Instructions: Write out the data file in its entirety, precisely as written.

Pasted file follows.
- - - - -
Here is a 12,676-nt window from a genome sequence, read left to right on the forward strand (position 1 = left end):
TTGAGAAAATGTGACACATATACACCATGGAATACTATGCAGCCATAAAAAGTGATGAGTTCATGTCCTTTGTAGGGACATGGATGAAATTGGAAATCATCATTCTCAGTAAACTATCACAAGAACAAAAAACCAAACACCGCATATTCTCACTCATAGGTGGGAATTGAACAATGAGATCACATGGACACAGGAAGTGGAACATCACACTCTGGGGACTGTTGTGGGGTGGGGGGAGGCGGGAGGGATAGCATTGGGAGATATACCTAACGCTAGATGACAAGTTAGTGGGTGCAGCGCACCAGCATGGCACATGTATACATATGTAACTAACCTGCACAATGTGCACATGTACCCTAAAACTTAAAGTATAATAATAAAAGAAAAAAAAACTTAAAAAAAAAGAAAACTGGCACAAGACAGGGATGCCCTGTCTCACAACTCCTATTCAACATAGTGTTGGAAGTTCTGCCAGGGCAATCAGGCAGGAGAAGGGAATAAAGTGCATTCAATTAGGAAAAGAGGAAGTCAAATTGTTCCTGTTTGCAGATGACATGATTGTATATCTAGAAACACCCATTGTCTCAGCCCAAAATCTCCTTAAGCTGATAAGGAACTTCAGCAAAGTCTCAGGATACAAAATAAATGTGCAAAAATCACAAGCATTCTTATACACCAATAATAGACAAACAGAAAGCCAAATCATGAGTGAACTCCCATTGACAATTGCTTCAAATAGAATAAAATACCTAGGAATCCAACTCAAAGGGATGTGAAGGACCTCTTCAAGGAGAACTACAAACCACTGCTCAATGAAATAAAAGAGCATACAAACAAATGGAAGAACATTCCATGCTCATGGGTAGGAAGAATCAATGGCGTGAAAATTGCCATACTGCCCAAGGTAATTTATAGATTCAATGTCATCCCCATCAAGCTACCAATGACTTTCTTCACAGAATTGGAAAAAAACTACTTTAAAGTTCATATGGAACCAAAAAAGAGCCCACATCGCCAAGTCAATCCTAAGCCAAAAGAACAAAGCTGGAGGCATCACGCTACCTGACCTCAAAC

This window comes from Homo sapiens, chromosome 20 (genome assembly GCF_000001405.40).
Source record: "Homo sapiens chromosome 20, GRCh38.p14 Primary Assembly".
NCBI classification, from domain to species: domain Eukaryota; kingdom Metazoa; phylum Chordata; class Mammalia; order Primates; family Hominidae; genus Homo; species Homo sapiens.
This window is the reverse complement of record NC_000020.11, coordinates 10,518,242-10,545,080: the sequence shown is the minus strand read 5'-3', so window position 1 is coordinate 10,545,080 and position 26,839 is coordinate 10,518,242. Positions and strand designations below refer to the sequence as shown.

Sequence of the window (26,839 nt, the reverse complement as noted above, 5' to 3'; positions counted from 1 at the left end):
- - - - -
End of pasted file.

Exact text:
Here is a 12,676-nt window from a genome sequence, read left to right on the forward strand (position 1 = left end):
TTGAGAAAATGTGACACATATACACCATGGAATACTATGCAGCCATAAAAAGTGATGAGTTCATGTCCTTTGTAGGGACATGGATGAAATTGGAAATCATCATTCTCAGTAAACTATCACAAGAACAAAAAACCAAACACCGCATATTCTCACTCATAGGTGGGAATTGAACAATGAGATCACATGGACACAGGAAGTGGAACATCACACTCTGGGGACTGTTGTGGGGTGGGGGGAGGCGGGAGGGATAGCATTGGGAGATATACCTAACGCTAGATGACAAGTTAGTGGGTGCAGCGCACCAGCATGGCACATGTATACATATGTAACTAACCTGCACAATGTGCACATGTACCCTAAAACTTAAAGTATAATAATAAAAGAAAAAAAAACTTAAAAAAAAAGAAAACTGGCACAAGACAGGGATGCCCTGTCTCACAACTCCTATTCAACATAGTGTTGGAAGTTCTGCCAGGGCAATCAGGCAGGAGAAGGGAATAAAGTGCATTCAATTAGGAAAAGAGGAAGTCAAATTGTTCCTGTTTGCAGATGACATGATTGTATATCTAGAAACACCCATTGTCTCAGCCCAAAATCTCCTTAAGCTGATAAGGAACTTCAGCAAAGTCTCAGGATACAAAATAAATGTGCAAAAATCACAAGCATTCTTATACACCAATAATAGACAAACAGAAAGCCAAATCATGAGTGAACTCCCATTGACAATTGCTTCAAATAGAATAAAATACCTAGGAATCCAACTCAAAGGGATGTGAAGGACCTCTTCAAGGAGAACTACAAACCACTGCTCAATGAAATAAAAGAGCATACAAACAAATGGAAGAACATTCCATGCTCATGGGTAGGAAGAATCAATGGCGTGAAAATTGCCATACTGCCCAAGGTAATTTATAGATTCAATGTCATCCCCATCAAGCTACCAATGACTTTCTTCACAGAATTGGAAAAAAACTACTTTAAAGTTCATATGGAACCAAAAAAGAGCCCACATCGCCAAGTCAATCCTAAGCCAAAAGAACAAAGCTGGAGGCATCACGCTACCTGACCTCAAAC

This window comes from Homo sapiens, chromosome 20 (genome assembly GCF_000001405.40).
Source record: "Homo sapiens chromosome 20, GRCh38.p14 Primary Assembly".
NCBI classification, from domain to species: domain Eukaryota; kingdom Metazoa; phylum Chordata; class Mammalia; order Primates; family Hominidae; genus Homo; species Homo sapiens.
This window is the reverse complement of record NC_000020.11, coordinates 10,518,242-10,545,080: the sequence shown is the minus strand read 5'-3', so window position 1 is coordinate 10,545,080 and position 26,839 is coordinate 10,518,242. Positions and strand designations below refer to the sequence as shown.

Sequence of the window (26,839 nt, the reverse complement as noted above, 5' to 3'; positions counted from 1 at the left end):